A common misconception (because it is wrongly taught and spoken of in that way) is that worship refers only to the songs we sing when we are in church: the musical portion of the church service. In fact, most “Evangelical” churches (Evangelical meaning non-Catholic, Protestant, conservative and Bible-based) separate their church services into two parts, often referred to as “worship” and the “word.” Services typically consist of 30 minutes of singing and 30 minutes of preaching, followed by an altar call.
But worship is so much more than just the songs we sing. It is everything we do together as Christ’s church, gathered in the presence of God to receive His gifts. And yes, I said to receive. Worship is not about what we do or give to God. We do that in response to the great and generous gifts He pours out on us – and in turn He pours out more blessings upon us as we try to give Him what little we have. You cannot out-give God, no matter how hard you try. Even the financial offering we bring is simply an acknowledgement of all we have received from God, and it is an offering which pales in comparison to the generous blessings He pours out on us before, during and after our puny tithe.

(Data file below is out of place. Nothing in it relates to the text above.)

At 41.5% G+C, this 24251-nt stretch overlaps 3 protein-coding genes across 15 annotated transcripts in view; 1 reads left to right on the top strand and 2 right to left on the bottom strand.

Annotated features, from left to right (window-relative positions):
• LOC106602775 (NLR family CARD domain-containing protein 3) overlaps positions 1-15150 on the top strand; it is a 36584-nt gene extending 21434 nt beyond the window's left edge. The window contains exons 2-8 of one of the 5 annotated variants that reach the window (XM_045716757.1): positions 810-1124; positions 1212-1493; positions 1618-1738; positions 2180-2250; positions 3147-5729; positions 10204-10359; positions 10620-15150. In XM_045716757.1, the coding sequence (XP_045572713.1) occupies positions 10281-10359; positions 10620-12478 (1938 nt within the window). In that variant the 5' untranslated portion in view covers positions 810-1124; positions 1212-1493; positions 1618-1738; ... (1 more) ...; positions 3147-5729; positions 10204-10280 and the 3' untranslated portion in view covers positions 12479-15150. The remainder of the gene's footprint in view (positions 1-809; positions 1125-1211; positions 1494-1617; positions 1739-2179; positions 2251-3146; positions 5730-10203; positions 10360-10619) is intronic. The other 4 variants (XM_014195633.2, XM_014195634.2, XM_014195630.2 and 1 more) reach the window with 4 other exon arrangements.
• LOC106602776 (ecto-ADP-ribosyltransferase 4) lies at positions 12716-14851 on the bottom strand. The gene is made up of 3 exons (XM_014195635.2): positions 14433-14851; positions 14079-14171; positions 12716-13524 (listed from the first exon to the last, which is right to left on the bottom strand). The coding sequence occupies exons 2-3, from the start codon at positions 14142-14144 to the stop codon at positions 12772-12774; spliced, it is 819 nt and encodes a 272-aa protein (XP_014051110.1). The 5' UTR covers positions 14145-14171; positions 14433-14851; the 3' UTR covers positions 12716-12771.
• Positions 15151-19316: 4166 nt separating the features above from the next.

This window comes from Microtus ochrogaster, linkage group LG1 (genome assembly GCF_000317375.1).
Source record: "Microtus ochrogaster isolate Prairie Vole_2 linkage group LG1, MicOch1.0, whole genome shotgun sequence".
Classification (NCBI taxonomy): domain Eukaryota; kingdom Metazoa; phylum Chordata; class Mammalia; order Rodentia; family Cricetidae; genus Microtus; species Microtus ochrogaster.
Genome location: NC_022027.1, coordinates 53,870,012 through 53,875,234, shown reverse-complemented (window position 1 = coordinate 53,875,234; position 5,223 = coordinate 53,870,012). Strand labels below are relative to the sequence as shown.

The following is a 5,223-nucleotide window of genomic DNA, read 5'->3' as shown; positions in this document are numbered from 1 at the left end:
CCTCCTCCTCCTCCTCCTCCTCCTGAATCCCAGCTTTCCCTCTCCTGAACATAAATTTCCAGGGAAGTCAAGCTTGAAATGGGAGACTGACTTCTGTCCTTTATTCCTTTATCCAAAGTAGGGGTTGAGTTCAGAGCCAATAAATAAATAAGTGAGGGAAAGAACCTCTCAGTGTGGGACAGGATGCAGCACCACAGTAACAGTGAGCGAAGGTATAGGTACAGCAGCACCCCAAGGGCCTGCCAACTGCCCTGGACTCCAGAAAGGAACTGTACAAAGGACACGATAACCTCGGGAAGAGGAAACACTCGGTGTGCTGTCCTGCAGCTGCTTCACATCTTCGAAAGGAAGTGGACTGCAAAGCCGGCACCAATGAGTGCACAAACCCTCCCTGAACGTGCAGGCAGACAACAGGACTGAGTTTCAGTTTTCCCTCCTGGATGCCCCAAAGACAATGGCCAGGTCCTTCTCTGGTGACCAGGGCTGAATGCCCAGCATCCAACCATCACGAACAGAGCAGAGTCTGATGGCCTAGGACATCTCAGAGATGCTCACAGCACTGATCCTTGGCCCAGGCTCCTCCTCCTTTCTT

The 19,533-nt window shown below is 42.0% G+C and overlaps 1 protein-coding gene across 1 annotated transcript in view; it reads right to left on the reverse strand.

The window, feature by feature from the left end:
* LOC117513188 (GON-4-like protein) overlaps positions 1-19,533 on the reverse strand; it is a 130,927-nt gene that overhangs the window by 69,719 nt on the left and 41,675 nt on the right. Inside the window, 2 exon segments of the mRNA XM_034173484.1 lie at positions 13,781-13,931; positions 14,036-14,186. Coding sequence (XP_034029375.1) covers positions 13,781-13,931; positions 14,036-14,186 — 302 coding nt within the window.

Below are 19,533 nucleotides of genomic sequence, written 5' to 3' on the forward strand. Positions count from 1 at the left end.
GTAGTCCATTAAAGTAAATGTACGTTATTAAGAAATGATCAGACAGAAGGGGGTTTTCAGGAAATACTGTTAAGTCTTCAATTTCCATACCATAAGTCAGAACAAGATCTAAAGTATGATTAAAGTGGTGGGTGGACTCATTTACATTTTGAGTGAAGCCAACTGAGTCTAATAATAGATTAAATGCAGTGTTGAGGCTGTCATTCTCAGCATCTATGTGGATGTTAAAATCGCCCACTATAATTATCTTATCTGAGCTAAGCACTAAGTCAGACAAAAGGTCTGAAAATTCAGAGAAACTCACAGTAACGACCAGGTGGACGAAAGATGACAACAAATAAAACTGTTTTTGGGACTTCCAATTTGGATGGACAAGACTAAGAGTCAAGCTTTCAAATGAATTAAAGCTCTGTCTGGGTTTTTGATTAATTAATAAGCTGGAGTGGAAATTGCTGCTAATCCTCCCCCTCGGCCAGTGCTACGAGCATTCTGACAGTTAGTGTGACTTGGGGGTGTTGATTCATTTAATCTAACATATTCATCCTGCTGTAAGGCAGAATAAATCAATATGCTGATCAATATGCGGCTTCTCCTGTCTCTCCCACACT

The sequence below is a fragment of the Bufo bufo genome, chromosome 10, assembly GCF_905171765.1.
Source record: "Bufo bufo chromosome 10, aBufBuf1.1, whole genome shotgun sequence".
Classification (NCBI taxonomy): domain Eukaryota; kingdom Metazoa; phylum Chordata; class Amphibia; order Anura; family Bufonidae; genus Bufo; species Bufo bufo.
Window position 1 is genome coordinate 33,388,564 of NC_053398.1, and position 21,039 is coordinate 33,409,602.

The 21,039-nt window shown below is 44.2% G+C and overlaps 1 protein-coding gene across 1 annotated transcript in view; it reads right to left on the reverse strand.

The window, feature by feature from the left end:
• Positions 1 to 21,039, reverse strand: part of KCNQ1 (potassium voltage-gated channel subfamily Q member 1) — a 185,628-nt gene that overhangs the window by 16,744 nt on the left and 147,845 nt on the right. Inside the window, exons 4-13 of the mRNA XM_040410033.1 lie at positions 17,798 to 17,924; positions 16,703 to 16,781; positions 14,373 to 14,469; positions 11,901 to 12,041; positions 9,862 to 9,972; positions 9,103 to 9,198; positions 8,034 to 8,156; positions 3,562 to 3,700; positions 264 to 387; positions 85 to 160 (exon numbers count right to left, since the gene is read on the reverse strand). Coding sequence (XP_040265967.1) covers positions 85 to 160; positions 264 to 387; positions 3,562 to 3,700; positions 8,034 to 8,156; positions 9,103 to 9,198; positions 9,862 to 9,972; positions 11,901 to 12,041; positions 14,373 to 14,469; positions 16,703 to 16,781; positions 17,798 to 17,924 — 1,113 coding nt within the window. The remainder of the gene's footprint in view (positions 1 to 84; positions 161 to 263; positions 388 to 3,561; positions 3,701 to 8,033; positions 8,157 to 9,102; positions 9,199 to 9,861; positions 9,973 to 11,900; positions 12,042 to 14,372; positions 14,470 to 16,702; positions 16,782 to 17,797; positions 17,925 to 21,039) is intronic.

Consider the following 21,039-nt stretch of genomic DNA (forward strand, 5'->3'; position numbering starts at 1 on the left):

And since everything we do is worship, a much better differentiation between parts of the service than “Worship” and “Word” is “Word” and “Sacrament*.” Because the music we sing, play and listen to is a part of the service of the Word. In fact, the music is there to reinforce the Word as a part of the Word. The songs we sing are not an offering that we bring; they are a teaching tool.
How often have you left church singing a hymn or praise song from that morning? Have you ever found yourself in a difficult situation and remembered the words of a Bible verse or a hymn/song that gave you comfort? Found yourself looking at a beautiful sunset and thinking to yourself, “O Lord my God, when I in awesome wonder”? No? Never? Maybe you need to spend more time in church…
The Word is there from God. Read to us in the daily Scripture reading(s). Explained to us and applied to our lives in the message/sermon. Reinforced in the words of the songs/hymns we sing, the words of the confession or the prayers. This is all taken into consideration in the planning and constructing of the worship service – or at least, it should be, if the Pastor and staff members are being faithful…
The word for the order of the service is liturgy. It is an ancient word that means “the work of the people.” Today, it is associated with traditional churches with a “high church” order of service, as opposed to the 30 & 30 style mentioned earlier, but liturgy simply refers to the order of the service. Even 30 & 30 is a type of liturgy, it’s just an especially simplified one. The purpose of the liturgy is to lead the people through the corporate act of worship by constructing sentences within a greater paragraph, or as phrases within a greater conversation.By the end of the service, you may not be aware of how all the parts fit together, but you should leave knowing whatever the thematic point was for that service (for example, that God’s grace is free, or that we are called to love our neighbor).